Just marvel at his annotations in his Immortal Overprotection Game:. I dont read the whole book, just the opening Im interested. At most 15 moves deep. Forums Chess Openings. May 15, 1. Gives at least decent explanations of strategies. May 15, 2. May 15, 3. May 15, 4. May 15, 5.
French Defence 3Nd2 (Batsford Chess Book) - AbeBooks - Lev Psakhis:
I have looked at lots of chess books years ago, hundreds. I was not sure about the latter :. May 15, 6. Opening books will generally fall into one of the following categories: 1. May 15, 7. These are repertoire books though, and his writing is not to everyone's taste. May 15, 8. The next chapter gives clearly described solutions to the problems. The last chapter Details gives a systematic overview of different branches in the opening; in this chapter, moves are given without commentaries. Here are a few observations I made about the book. What I liked about this book is the clear way the author describes the ideas behind the moves.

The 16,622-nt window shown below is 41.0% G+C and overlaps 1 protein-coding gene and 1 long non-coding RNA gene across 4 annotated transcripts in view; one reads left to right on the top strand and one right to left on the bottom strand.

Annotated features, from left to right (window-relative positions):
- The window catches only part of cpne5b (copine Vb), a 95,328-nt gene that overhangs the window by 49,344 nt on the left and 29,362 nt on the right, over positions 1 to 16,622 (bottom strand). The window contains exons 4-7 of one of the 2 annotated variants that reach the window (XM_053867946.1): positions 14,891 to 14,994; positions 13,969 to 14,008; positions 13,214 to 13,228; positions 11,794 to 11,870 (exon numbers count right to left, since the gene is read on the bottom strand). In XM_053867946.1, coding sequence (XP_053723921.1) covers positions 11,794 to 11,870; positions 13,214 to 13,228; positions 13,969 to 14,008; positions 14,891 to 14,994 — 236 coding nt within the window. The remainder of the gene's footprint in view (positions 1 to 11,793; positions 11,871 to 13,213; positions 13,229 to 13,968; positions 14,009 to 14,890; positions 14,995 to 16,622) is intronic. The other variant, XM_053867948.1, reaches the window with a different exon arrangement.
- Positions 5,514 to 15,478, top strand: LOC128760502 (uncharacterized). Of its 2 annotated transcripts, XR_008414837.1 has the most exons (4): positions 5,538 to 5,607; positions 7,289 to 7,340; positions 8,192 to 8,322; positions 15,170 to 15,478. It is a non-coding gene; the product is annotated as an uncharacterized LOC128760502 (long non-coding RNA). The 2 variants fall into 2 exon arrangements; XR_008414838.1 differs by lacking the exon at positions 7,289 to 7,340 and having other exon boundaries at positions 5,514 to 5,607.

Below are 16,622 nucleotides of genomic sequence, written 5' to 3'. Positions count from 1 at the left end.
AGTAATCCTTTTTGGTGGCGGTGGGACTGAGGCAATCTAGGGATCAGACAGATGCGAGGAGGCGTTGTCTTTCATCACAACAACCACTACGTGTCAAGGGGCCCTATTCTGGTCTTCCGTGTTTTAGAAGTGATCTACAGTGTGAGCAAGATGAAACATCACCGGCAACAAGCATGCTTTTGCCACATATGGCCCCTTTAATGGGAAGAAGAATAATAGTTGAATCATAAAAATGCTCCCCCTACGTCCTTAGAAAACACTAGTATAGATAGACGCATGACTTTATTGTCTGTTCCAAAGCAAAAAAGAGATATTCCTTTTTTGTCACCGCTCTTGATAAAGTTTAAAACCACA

While one needs a certain level of chess skill to indeed use these ideas in ones own games, a mediocre chess player like me can at least follow and understand the ideas behind the openings, and understand why these moves are made by the expert players as they are. I noticed that other opening books have a more methodical setup. In many chess opening books, first all different lines starting with one type of moves are described, and then of the next one, branching like a tree the most important possibilities.
Here, the ordering of the annotated games is more thematic: brilliant games, strategy, modern ideas, pitfalls. Games are usually given till completion. I also noticed that the book is somewhat short; for instance, the other chess opening book I received for reviewing French Defence 3Nd2 by Lev Psakhis is only about 1. Players of a mediocre chess level like me better learn chess opening theory from books that are more basic. Batsford Ltd. This site is supported by advertising and by donations.
You can help out by making a small donation or by using this site's affiliate links when you shop at ebay. For most readers of the Chess Variant Pages chessvariants.